Standard & Poors announced today that it is putting more than $12 Billion worth of bonds tied to sub prime loans on watch. Following the announcement the U.S. dollar fell to new lows against foreign currencies.
Christopher Whalen from Institutional Risk Analytics said “When a ratings agency puts an ENTIRE class on watch, it forces credit officers to re-evaluate EVERYTHING. This could be one of the triggers we’ve all feared”
Hate to keep posting this stuff, I really do, but man, pay attention people. Your watching a train wreck starting to happen.
I enjoy reading your postings because they are informational, but you are right man do you EVER have good news for us? :biggrin
I think I’m the one for good news, right pete? Email me and I will give you an inspirational message in your email every morning!! Just kidding. Pete is obviously somebody that knows what he is talking about and very informative. I agree 100% with his tactics right now, buy low, sell low. Exactly what we are doing. Don’t buy it unless it’s a steal! Then make it better than anything else in it’s price range, then list it lower.
I could use some good news in my neck of the woods. South Eastern New England.
I live in a small state (the smallest) Last week we had 250 foreclosure notices in the local newspaper. 250!! To give you guy’s an idea of the scope of this thing LAST year at this time we had exactly 22!!! That is MIND boggeling to me.
I’m sick of posting this stuff believe me. But I gotta tell you, I read some of these posts and people are just not seeing it. Did anyone read the Phenix post??? We’ve got Dee from Texas saying that it is not going good there. She’s being HONEST. Then the very next post we have a realtor telling everyone how GREAT it is there. You HAVE to read it. I’ve read some rosy outlooks but MY GOD!!!
What is the train wreck that could happen?
I am trying to learn as much as possible.
When these sub-prime loans became popular Wall street provided the money. What basically happened is these loans were “packaged” into what Wall St. called CDO’s (collateralized debt obligations) These “packages” contained normal mortgages, sub=prime and sub A mortgages, these things were purchased and sold to HUGE brokerage firms, mutual funds and pensions. At the time it looked like a no brainer. The real estate market was rising SO FAST that even if a small percentage of borrowers defaulted the APPRECIATION of their real estate would cover the original mortgage amount. The problem IS they had NO plan for a sub-prime MELTDOWN. But it’s here.
So let’s review…rising homes values fuel this lending spree, everything is good because prices are FLYING HIGHER, but as ALWAYS every good thing must come to an end. Prices actualy started falling, and in some places FAST. Now these instituations which hold these CDO’s are finding out that the homes those loans represent ARE NOT WORTH the original mortgage amounts, and sub-prime foreclosures are overflowing and no one knows were that leaves these assets. One thing is FOR SURE, they ain’t worth what they paid for them.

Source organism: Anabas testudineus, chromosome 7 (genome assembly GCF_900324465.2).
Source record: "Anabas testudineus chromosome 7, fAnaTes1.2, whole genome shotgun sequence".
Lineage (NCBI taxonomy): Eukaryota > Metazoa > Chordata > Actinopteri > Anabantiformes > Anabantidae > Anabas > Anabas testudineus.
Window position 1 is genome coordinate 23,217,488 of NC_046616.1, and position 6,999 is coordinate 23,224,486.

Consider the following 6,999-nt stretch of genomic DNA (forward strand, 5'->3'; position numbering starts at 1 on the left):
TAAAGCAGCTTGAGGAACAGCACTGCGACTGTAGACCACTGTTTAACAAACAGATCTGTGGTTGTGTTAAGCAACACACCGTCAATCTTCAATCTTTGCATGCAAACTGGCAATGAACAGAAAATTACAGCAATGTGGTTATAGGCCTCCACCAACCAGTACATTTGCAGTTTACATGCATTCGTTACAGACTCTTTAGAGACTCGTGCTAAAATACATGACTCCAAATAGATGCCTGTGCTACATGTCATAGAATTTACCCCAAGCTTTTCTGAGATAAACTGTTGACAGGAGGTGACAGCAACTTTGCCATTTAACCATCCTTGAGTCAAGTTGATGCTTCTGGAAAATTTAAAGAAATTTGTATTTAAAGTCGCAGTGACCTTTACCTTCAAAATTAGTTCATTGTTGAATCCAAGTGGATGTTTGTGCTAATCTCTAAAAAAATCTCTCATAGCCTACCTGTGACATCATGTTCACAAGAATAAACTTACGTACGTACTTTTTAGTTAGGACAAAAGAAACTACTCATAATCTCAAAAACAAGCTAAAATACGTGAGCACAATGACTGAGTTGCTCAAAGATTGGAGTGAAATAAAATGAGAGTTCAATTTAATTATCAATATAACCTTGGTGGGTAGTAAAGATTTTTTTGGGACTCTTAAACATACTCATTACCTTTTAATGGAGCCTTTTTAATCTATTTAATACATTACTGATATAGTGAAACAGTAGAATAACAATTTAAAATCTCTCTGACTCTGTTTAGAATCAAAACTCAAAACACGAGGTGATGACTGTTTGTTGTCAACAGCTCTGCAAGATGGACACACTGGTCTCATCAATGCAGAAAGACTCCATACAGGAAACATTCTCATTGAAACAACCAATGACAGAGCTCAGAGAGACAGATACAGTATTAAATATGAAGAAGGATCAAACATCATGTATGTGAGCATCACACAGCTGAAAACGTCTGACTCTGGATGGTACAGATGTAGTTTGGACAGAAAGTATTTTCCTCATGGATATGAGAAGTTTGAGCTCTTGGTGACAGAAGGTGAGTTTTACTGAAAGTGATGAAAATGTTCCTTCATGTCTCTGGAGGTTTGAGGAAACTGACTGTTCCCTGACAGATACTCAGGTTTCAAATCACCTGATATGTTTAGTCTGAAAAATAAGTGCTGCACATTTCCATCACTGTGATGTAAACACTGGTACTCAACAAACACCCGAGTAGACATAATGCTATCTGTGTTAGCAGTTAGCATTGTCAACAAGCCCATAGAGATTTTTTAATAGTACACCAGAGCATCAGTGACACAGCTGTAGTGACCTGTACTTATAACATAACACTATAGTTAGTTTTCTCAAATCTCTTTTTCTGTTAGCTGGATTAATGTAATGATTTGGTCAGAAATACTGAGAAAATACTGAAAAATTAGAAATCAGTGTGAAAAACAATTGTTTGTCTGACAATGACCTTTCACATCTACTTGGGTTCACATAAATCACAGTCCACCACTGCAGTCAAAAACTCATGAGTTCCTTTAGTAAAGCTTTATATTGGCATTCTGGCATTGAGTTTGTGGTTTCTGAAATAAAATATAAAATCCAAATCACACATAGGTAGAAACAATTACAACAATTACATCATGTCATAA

The REAL problem is NO ONE knows WHAT THEY (the CDO’s) ARE REALLY WORTH!!! They don’t trade in an open style market. Last week a HUGE pension fund notified Bear Stearns
that they wanted their MONEY OUT NOW. Bear Stearns had to sell bonds to the tune of $3.2 BILLION to cover the reclaimation. They did not sell those CDO’s in an open market because initial interest set the market price at about …
30 CENTS ON THE DOLLAR!!!
That $3.2 BILLION represents less than 1% of the money in these CDO’s and S&P today said they are watching another $12 BILLION that may be down graded.
The ramifications here can not be understated. Do some of your own research. It’s literally a HOUSE OF CARDS.
There are a bunch of other factors that Petemfa didn’t mention. One of them is that our economy is dependent on consumer spending. Consumers are just about the only thing holding this house of cards up. Since we don’t manufacture things here anymore, we have shifted to a service economy. A service economy only functions when consumers are spending. The consumer is just about played out. The American Consumer currently has a negative savings rate, meaning that we are spending more than we earn. During the recent real estate boom, the consumer was making up this deficit by refinancing their rapidly appreciating real estate (their homes). That is now over and the consumer is starting to fail. Home prices are dropping and wealth will decrease. Since the consumer has refinanced at inflated prices, they will be upside down as their property values drop. Throw in that all of those ridiculous teaser rate and interest only loans will be adjusting to fully amortizing loans. We are in for an avalanche of foreclosures. The result is that the party is over. Once the consumer crumbles, we’re in trouble.
Now, consider that the rest of the world owns over 3 TRILLION dollars of United States debt. Of course, that 3 Trillion dollars is just worthless IOUs. When the Chinese finally wake up and stop financing us, we’ll be in a LOT of trouble.
All this is just a small part of the picture. It looks ugly to me, but I don’t know what we can do about it except to buy low - VERY LOW!